Prior to the bout, writer Ed Hughes opined for 'The Brooklyn Daily Eagle' that although Brown was the favourite, Vidal’s excellent showing against the lauded Cuban Kid Chocolate should see him through:
“In the Spaniard (Vidal) Brown is going to encounter the most aggressive and rapid-hitting opponent he has yet faced. You can say I wrote that. Gregorio’s speed, lightning hitting and general whirlwind tactics, I think, will prove too much for the Brown jab. And I think he’ll prove enduring enough to sample Brown’s best knockout punches.”
You think Hughes would have learned not to pick against Brown after the Kid Francis fight.
Whilst Brown’s height and length were given their deserved respect, Vidal’s come forward style, durability and gas tank were felt to be the deciding factor. Kid Chocolate - also a large bantamweight - had been forced back by Vidal consistently over ten and suffered a battered body whenever he failed to evade the Spanish swarmer. Ed Hughes hypothesised that the famous Kid Chocolate and Panama Al Brown were about level pegging in terms of class.
The day after the fight, in which Brown dropped Vidal multiple times and won an easy decision over 15, Hughes sang a different tune:
"Gregorio was the disappointment. He did not put on a tenth of the fiery, savage exhibition that characterised his actions against Chocolate.”
If it seems like Hughes put all the blame on Vidal whilst refusing to give credit to Brown, it isn’t the case, for he also added:
“Brown was so much more effective, so much better than Chocolate that Gregorio was made to look worse than he really is. Unless Chocolate is terrifically overrated Gregorio must of necessity possess something to have outpunched the kid.”
Consider that Kid Chocolate went on to be the main man at feather and super featherweight, and Hughes looks bang on the money. The same writer went on to call Brown the best of the bantams and picked him to whip both Fidel Labarba and Kid Chocolate at the bantam limit. A cartoon of the time portrayed Brown as a peerless fighter but in a problematic fashion; as a lanky ‘sambo’ caricature, with other contenders (all white, naturally) imploring him to leave the United States forever.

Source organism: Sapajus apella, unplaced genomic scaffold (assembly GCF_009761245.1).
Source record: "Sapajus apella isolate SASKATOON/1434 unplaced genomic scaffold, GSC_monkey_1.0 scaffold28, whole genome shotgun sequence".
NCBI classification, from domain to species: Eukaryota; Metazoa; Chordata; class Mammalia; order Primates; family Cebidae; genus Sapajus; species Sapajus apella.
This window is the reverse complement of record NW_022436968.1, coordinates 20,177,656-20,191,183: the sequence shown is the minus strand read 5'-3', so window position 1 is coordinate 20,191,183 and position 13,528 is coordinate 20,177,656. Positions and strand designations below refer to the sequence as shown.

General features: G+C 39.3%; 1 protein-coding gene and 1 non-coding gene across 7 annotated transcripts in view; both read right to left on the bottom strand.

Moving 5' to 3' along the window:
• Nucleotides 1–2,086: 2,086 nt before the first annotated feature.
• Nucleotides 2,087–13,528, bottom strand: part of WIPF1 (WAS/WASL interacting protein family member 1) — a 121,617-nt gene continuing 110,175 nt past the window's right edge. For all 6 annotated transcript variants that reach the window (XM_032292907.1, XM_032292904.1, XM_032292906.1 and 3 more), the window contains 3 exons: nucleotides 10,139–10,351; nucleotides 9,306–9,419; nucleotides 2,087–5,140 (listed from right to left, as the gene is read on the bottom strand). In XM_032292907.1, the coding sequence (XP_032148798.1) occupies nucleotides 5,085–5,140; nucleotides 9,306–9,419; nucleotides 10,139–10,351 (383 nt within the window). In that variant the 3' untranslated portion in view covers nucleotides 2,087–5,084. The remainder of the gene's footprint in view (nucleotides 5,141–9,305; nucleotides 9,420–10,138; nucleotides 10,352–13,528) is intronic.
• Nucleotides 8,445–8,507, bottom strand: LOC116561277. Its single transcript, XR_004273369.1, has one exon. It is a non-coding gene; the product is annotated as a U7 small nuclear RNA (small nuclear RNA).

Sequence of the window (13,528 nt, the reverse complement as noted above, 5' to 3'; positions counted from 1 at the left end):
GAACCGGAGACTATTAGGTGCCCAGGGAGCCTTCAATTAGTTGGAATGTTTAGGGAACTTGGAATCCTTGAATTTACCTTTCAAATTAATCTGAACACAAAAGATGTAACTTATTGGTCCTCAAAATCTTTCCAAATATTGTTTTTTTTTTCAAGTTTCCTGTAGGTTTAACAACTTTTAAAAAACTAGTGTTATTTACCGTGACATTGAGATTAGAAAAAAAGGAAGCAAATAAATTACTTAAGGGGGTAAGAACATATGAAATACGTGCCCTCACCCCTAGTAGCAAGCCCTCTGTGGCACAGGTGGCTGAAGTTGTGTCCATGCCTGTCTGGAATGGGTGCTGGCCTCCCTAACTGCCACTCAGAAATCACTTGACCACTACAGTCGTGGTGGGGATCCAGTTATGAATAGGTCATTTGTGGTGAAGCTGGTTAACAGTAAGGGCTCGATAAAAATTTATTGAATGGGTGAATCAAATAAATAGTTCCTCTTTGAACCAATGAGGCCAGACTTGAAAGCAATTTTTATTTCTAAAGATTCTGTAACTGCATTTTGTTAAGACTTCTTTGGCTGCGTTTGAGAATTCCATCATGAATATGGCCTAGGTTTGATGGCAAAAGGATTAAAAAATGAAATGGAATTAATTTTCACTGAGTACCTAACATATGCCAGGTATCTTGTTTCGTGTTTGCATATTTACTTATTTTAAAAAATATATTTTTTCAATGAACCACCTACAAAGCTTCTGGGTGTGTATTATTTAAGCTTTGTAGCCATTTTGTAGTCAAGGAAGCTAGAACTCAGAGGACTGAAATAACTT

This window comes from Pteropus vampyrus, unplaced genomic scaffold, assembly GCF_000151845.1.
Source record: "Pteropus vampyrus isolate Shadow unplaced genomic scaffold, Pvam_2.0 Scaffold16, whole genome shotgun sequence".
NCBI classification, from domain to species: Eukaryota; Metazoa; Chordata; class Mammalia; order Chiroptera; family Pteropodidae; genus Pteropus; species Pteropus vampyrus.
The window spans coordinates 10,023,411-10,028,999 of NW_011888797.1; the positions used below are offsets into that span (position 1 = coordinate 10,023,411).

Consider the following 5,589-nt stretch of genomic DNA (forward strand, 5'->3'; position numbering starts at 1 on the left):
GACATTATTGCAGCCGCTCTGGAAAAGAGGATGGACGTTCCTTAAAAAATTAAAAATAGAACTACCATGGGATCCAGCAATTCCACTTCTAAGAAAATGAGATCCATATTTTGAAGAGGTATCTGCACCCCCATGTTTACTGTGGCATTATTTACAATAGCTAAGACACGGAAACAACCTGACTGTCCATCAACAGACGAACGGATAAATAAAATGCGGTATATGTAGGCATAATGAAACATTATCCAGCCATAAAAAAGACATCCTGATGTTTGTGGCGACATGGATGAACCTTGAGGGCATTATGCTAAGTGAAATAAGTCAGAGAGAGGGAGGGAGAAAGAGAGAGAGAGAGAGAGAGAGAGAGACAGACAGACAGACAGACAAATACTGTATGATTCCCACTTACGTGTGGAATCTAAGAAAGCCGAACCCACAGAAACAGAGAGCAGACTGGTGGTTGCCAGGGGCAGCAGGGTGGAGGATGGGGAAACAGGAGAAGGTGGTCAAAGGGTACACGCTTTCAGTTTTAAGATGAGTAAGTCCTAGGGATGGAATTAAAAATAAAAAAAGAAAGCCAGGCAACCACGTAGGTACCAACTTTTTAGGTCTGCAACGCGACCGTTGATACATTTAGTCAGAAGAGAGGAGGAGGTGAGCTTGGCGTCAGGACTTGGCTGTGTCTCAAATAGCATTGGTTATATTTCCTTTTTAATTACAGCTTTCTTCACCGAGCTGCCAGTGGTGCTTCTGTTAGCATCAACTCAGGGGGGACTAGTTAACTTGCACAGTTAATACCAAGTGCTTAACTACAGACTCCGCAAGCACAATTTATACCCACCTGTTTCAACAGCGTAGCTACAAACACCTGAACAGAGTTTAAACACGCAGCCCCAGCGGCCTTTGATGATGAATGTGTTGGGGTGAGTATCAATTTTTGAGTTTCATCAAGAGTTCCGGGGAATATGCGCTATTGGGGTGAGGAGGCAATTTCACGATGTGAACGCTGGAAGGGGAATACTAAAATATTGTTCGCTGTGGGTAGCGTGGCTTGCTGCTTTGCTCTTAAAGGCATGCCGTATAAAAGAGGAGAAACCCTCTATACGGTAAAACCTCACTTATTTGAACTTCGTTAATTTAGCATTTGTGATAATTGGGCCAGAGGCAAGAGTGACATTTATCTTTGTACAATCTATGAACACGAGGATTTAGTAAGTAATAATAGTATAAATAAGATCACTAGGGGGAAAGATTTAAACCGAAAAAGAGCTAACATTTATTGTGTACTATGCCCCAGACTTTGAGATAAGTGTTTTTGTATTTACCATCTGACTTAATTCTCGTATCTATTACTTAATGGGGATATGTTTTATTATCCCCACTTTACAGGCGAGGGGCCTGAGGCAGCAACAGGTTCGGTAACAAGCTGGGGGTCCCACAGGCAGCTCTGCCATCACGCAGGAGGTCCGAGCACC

But those bouts never would happen. A cartoon of the time portrayed Brown as a peerless fighter but in a problematic fashion; as a lanky ‘sambo’ caricature, with other contenders (all white, naturally) imploring him to leave the United States forever.
Ostensibly this was meant to portray Brown’s excellence not allowing anyone else to get a look-in at the top of the tree. But Brown’s race and the open secret of his sexuality did not endear him to everyone. Brown would struggle to get top-notch opposition in the ring with him for the rest of his career.
The excellent British bantam and ‘Pride of Poplar’ Teddy Baldock was mooted as the number one contender in 1929, but it wasn’t until 1931 that Brown got him in the ring. Originally set to take place in New York under the auspices of the New York State Athletic Commission for their world title (the NYSAC stated that Brown could not be seen as a legitimate champion until he faced Baldock) Brown instead travelled to Baldock’s back garden, schooling him and forcing the only stoppage loss of the tough as nails Englishman’s 81-fight career.
The footage of the bout shows what a nightmare Brown must have been to face: rangy, but as comfortable in close, whipping in uppercuts and crosses that were nearly impossible to defend due to his range, hand-speed and power. The London-based 'Daily Herald' said Brown’s "long telescopic left scored time and time again" and that his "tricky tactics, lightning leads and his fleet footwork" had got the job done for him.
But Baldock was not favoured to win by this time, and both men came in above the bantam limit. The scalp would have been more significant two years earlier when Baldock was bang in the middle of his prime, but the ease of Brown’s victory suggests the outcome might not have been much different.
Brown beat many of the best Europeans of the day. British and Commonwealth champion Johnny King was a comfortable win for him, former world flyweight champ Emile ‘Spider’ Pladner didn’t last a combined three rounds in two contests and France-based Tunisian Young Perez (also a former world flyweight champion) didn’t win a bout with Brown in three tries.